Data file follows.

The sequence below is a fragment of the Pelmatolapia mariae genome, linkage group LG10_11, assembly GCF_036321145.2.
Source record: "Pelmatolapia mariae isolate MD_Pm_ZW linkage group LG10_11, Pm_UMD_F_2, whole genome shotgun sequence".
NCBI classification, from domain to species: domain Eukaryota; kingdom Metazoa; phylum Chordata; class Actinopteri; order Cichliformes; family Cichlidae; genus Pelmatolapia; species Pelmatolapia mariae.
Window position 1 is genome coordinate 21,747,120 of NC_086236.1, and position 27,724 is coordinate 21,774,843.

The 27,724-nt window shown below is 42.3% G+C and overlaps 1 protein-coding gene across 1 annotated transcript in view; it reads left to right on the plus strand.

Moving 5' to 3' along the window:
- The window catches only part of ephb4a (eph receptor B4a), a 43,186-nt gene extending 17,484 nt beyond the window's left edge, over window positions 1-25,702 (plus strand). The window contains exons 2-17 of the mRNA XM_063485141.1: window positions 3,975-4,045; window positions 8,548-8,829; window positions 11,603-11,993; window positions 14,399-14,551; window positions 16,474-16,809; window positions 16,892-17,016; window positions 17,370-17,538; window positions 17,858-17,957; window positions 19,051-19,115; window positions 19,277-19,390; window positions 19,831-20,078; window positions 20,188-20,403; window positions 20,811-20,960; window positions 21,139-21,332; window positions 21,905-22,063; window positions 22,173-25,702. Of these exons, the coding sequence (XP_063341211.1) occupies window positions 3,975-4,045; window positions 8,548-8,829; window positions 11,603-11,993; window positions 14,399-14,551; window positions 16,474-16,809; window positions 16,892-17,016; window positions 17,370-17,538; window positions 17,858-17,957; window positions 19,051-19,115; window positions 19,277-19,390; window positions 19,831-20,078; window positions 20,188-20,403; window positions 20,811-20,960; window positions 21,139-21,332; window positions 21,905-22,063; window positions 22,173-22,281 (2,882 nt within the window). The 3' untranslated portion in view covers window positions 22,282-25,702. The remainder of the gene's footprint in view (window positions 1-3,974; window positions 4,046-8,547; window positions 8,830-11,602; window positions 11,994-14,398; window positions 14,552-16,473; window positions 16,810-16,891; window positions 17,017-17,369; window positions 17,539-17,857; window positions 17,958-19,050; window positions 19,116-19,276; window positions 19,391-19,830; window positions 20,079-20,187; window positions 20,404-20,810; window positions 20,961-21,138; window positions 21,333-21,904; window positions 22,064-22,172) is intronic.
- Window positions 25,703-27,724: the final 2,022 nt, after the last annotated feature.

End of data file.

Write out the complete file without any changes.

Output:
The sequence below is a fragment of the Pelmatolapia mariae genome, linkage group LG10_11, assembly GCF_036321145.2.
Source record: "Pelmatolapia mariae isolate MD_Pm_ZW linkage group LG10_11, Pm_UMD_F_2, whole genome shotgun sequence".
NCBI classification, from domain to species: domain Eukaryota; kingdom Metazoa; phylum Chordata; class Actinopteri; order Cichliformes; family Cichlidae; genus Pelmatolapia; species Pelmatolapia mariae.
Window position 1 is genome coordinate 21,747,120 of NC_086236.1, and position 27,724 is coordinate 21,774,843.

The 27,724-nt window shown below is 42.3% G+C and overlaps 1 protein-coding gene across 1 annotated transcript in view; it reads left to right on the plus strand.

Moving 5' to 3' along the window:
- The window catches only part of ephb4a (eph receptor B4a), a 43,186-nt gene extending 17,484 nt beyond the window's left edge, over window positions 1-25,702 (plus strand). The window contains exons 2-17 of the mRNA XM_063485141.1: window positions 3,975-4,045; window positions 8,548-8,829; window positions 11,603-11,993; window positions 14,399-14,551; window positions 16,474-16,809; window positions 16,892-17,016; window positions 17,370-17,538; window positions 17,858-17,957; window positions 19,051-19,115; window positions 19,277-19,390; window positions 19,831-20,078; window positions 20,188-20,403; window positions 20,811-20,960; window positions 21,139-21,332; window positions 21,905-22,063; window positions 22,173-25,702. Of these exons, the coding sequence (XP_063341211.1) occupies window positions 3,975-4,045; window positions 8,548-8,829; window positions 11,603-11,993; window positions 14,399-14,551; window positions 16,474-16,809; window positions 16,892-17,016; window positions 17,370-17,538; window positions 17,858-17,957; window positions 19,051-19,115; window positions 19,277-19,390; window positions 19,831-20,078; window positions 20,188-20,403; window positions 20,811-20,960; window positions 21,139-21,332; window positions 21,905-22,063; window positions 22,173-22,281 (2,882 nt within the window). The 3' untranslated portion in view covers window positions 22,282-25,702. The remainder of the gene's footprint in view (window positions 1-3,974; window positions 4,046-8,547; window positions 8,830-11,602; window positions 11,994-14,398; window positions 14,552-16,473; window positions 16,810-16,891; window positions 17,017-17,369; window positions 17,539-17,857; window positions 17,958-19,050; window positions 19,116-19,276; window positions 19,391-19,830; window positions 20,079-20,187; window positions 20,404-20,810; window positions 20,961-21,138; window positions 21,333-21,904; window positions 22,064-22,172) is intronic.
- Window positions 25,703-27,724: the final 2,022 nt, after the last annotated feature.